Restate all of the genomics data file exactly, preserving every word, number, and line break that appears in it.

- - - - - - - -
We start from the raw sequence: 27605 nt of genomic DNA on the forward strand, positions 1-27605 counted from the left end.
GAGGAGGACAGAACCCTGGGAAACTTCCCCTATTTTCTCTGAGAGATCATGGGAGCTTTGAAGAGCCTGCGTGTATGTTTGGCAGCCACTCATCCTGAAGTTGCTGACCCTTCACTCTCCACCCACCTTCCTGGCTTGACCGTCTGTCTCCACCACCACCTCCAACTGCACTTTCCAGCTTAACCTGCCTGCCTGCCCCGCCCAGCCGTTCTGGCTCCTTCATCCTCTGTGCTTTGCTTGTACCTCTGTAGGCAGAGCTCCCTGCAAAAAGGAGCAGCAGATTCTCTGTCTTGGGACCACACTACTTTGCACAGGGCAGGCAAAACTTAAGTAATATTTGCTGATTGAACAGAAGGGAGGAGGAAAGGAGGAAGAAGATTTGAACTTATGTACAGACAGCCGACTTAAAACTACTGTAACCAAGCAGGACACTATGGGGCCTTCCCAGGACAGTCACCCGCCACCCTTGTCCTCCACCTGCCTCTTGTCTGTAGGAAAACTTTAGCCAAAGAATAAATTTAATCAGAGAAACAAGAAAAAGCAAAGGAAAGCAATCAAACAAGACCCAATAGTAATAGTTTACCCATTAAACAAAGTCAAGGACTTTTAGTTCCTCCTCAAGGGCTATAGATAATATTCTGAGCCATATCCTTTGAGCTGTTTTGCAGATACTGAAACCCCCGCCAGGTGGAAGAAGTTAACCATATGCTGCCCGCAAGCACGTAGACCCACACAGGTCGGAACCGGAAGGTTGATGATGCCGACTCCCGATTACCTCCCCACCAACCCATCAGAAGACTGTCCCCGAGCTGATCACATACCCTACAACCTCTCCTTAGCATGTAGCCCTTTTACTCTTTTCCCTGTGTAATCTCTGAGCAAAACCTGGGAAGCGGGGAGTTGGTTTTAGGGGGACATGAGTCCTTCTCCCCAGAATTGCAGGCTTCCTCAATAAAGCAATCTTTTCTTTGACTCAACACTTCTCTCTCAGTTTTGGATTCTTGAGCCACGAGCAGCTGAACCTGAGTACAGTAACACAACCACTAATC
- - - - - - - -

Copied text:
We start from the raw sequence: 27605 nt of genomic DNA on the forward strand, positions 1-27605 counted from the left end.
GAGGAGGACAGAACCCTGGGAAACTTCCCCTATTTTCTCTGAGAGATCATGGGAGCTTTGAAGAGCCTGCGTGTATGTTTGGCAGCCACTCATCCTGAAGTTGCTGACCCTTCACTCTCCACCCACCTTCCTGGCTTGACCGTCTGTCTCCACCACCACCTCCAACTGCACTTTCCAGCTTAACCTGCCTGCCTGCCCCGCCCAGCCGTTCTGGCTCCTTCATCCTCTGTGCTTTGCTTGTACCTCTGTAGGCAGAGCTCCCTGCAAAAAGGAGCAGCAGATTCTCTGTCTTGGGACCACACTACTTTGCACAGGGCAGGCAAAACTTAAGTAATATTTGCTGATTGAACAGAAGGGAGGAGGAAAGGAGGAAGAAGATTTGAACTTATGTACAGACAGCCGACTTAAAACTACTGTAACCAAGCAGGACACTATGGGGCCTTCCCAGGACAGTCACCCGCCACCCTTGTCCTCCACCTGCCTCTTGTCTGTAGGAAAACTTTAGCCAAAGAATAAATTTAATCAGAGAAACAAGAAAAAGCAAAGGAAAGCAATCAAACAAGACCCAATAGTAATAGTTTACCCATTAAACAAAGTCAAGGACTTTTAGTTCCTCCTCAAGGGCTATAGATAATATTCTGAGCCATATCCTTTGAGCTGTTTTGCAGATACTGAAACCCCCGCCAGGTGGAAGAAGTTAACCATATGCTGCCCGCAAGCACGTAGACCCACACAGGTCGGAACCGGAAGGTTGATGATGCCGACTCCCGATTACCTCCCCACCAACCCATCAGAAGACTGTCCCCGAGCTGATCACATACCCTACAACCTCTCCTTAGCATGTAGCCCTTTTACTCTTTTCCCTGTGTAATCTCTGAGCAAAACCTGGGAAGCGGGGAGTTGGTTTTAGGGGGACATGAGTCCTTCTCCCCAGAATTGCAGGCTTCCTCAATAAAGCAATCTTTTCTTTGACTCAACACTTCTCTCTCAGTTTTGGATTCTTGAGCCACGAGCAGCTGAACCTGAGTACAGTAACACAACCACTAATC